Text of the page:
By Harry Kelber | January 26, 2007

The last of six articles

Our national leaders have no plan to rebuild the labor movement, nor are they interested in hearing anyone else’s plan. They’re marking time about organizing, waiting until April when the Democrats have promised to introduce The Employee Free Choice Act.

Top labor officials are counting on "Free Choice" to solve not only organizing problems, but also legislative ones. Listen: "The AFL-CIO union movement is working in many ways to restore good jobs, health care and retirement security‹but passing the Employee Free Choice Act is our top priority because we cannot create balance (?) for working people or rebuild the middle class unless workers generally have the freedom to form unions for a better life." (And if "Free Choice" doesn’t pass, does it mean that the AFL-CIO won’t be able to fight for working people?)

The bill, to be reintroduced in the new Congress, would compel employers to pay triple back wages to workers whom they fired or discriminated against, and they would be subject to civil fines of $20,000. Union leaders hope that, given the stiff penalties for violations of the labor law, employers will cease their harassing and intimidating practices.

Further, unions could be certified as bargaining agent if they obtained signed authorization cards ("card check") from a majority of employees. And finally, employers would be compelled to negotiate with the union under procedures that could end up in binding arbitration.

Assuming "Free Choice" legislation is approved by Congress, do AFL-CIO and Change to Win leaders expect that an enormous number of unorganized workers will jump at the improved chance to join a union? Will employers stop their resistance to unions? Won’t there still be the problem of organizing the millions of workers who say they want a union? How can that be done without a plan that involves masses of union members?

Union leaders have admitted that it is virtually impossible to organize major corporations, unless the current labor law is changed. They are banking heavily on passage of the "Free Choice" act. They can note that in the last session of Congress, the AFL-CIO was able to get 215 Representatives and 44 Senators to sponsor the pro-labor measure. They expect to increase the bill’s support significantly in this Democratic-led Congress.

But if "Free Choice" is to have any chance of passage this year or next, unions will have to put a lot more pressure on Congress than sending lawmakers a torrent of e-mails. This issue was not a high priority of the Democrats or the voters in the 2006 elections, and it has to be demonstrated that it is a top priority of union members. It could probably pass the House, but it would be difficult to get the 60 votes in the Senate to avoid a filibuster, And there is the near-certainty of a veto by President Bush, that would require a two-thirds vote in each branch of Congress to override the veto.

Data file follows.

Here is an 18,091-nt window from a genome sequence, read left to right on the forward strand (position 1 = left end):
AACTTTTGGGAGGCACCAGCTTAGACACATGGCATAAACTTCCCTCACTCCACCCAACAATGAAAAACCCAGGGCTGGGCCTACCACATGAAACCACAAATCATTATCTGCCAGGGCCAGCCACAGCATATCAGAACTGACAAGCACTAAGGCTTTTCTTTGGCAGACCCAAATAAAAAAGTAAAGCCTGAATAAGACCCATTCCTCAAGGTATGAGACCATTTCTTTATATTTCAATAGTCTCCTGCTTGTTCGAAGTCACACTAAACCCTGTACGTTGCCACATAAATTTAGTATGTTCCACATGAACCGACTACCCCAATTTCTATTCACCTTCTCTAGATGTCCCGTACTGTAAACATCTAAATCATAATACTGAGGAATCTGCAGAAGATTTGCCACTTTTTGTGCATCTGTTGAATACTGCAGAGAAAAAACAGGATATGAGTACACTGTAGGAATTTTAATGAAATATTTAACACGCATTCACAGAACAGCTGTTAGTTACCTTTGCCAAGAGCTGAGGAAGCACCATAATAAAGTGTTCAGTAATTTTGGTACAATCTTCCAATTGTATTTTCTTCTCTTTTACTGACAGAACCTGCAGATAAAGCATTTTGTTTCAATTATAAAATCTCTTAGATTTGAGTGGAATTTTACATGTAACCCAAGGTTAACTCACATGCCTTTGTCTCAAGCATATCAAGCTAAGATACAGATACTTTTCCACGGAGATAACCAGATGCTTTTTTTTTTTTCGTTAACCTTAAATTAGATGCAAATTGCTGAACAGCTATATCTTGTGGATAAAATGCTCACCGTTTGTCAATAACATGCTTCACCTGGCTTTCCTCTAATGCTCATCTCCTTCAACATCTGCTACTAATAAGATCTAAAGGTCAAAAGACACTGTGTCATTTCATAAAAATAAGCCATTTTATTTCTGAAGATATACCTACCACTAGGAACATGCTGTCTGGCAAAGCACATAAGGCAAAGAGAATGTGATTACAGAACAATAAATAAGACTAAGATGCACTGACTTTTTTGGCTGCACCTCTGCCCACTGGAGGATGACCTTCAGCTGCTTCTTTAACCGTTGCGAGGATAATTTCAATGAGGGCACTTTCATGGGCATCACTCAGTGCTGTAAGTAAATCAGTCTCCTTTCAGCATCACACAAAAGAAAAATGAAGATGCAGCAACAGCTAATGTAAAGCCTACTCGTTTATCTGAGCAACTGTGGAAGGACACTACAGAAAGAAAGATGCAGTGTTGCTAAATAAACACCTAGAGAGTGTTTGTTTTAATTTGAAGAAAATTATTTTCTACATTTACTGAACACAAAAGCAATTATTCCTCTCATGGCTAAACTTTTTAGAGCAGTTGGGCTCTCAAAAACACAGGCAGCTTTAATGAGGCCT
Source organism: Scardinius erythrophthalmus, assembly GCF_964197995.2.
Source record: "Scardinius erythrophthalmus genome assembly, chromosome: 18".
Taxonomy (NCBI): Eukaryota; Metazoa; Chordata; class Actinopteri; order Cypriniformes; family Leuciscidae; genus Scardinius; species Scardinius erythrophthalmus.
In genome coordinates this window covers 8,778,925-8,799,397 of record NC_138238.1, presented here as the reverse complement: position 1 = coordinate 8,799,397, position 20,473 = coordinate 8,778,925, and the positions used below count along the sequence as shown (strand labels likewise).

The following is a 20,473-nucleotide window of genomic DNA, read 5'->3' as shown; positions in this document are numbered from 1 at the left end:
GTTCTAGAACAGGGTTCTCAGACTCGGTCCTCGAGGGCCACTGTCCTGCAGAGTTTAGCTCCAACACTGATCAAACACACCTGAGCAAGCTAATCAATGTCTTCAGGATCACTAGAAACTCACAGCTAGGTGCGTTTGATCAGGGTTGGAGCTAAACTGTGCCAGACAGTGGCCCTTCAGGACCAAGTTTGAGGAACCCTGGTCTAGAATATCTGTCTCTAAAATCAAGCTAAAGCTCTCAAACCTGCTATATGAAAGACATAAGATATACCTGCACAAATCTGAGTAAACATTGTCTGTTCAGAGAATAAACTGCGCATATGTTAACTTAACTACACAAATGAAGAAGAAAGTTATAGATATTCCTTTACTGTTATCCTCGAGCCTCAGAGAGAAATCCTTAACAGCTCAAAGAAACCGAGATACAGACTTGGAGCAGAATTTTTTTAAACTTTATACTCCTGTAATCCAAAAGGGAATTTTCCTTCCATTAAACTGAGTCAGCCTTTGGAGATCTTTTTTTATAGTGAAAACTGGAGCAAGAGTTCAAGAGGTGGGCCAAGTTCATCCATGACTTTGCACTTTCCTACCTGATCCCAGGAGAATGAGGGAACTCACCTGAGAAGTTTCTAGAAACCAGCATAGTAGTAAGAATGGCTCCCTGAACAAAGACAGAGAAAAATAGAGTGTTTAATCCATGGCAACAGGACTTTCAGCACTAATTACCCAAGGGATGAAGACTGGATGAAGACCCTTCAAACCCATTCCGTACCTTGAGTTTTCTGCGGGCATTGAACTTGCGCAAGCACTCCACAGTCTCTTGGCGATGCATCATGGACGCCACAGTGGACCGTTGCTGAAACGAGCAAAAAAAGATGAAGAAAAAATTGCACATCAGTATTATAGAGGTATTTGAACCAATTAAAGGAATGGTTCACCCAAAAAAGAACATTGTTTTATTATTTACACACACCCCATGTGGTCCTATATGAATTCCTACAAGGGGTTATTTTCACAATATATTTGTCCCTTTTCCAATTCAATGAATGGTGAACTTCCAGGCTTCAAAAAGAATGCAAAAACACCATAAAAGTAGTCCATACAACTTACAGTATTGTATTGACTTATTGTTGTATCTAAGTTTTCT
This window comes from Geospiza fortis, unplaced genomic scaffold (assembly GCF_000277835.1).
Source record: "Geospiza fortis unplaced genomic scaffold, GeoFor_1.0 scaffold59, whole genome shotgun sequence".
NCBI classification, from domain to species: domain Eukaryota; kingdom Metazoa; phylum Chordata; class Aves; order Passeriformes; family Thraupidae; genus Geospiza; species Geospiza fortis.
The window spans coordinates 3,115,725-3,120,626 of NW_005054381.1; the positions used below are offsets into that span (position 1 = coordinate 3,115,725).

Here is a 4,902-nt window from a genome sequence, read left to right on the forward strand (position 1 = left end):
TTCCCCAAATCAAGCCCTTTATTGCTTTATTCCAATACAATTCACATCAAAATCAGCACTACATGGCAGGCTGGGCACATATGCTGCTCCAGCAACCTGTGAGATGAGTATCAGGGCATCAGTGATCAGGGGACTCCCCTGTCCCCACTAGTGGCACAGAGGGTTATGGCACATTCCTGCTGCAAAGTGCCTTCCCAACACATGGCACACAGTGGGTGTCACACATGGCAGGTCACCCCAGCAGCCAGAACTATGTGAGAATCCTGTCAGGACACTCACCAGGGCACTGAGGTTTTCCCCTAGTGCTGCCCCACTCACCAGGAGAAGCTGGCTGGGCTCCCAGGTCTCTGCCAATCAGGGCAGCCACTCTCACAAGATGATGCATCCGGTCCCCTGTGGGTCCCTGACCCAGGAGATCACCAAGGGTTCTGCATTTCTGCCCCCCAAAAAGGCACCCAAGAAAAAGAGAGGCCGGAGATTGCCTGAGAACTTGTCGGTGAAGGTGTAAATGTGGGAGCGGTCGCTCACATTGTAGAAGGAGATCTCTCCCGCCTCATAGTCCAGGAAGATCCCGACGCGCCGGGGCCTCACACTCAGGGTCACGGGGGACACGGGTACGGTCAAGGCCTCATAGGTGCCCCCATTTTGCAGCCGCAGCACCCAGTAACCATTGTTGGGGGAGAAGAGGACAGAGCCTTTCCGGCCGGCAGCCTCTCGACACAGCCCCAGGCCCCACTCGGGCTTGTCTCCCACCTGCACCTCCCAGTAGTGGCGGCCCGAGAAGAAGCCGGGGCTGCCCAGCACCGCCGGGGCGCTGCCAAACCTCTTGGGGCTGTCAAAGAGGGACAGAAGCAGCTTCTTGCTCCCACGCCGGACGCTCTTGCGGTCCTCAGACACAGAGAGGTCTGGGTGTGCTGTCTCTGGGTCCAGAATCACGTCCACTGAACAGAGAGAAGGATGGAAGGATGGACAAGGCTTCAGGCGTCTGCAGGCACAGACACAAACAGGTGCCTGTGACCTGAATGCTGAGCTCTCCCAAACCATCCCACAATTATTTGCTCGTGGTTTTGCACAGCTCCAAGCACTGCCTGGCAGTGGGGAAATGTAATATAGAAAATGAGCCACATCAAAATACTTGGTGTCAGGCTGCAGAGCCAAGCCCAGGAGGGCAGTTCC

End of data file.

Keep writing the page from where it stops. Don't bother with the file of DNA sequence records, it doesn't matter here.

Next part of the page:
So what should labor do if Congress fails to enact "Free Choice"? Abandon all hope of rebuilding the labor movement? Let it slowly sink into impotence and irrelevance? Or call upon the millions of union members to volunteer their services in a massive, militant campaign to secure workers’ fundamental rights?

Retirees Would Be Valuable Troops in Army of Volunteers

There are countless thousands of retired union members who would be glad to enlist in an army of volunteer organizers. Many are former officials and activists with long and rich experience in labor affairs. Their leadership skills could be an important asset in whatever campaigns are undertaken. Moreover, they have lots of free time to devote to volunteer work — if they are called upon. Most retirees belong to "clubs" in their former local union, where they can be reached. Why shouldn’t we involve them as volunteer organizers?


I wrote this series of articles because I believe that unions can organize large corporations and regain their former numbers and bargaining strength — but only if they have a plan that can inspire and involve their members. I make no claim that my specific proposals are either the best or the only solutions to our organizing problems.

My main purpose was to generate a debate about organizing and the future of the labor movement to replace the silence and indecision of our national leaders. I welcome and respect criticism from whatever quarter. I await your comments.

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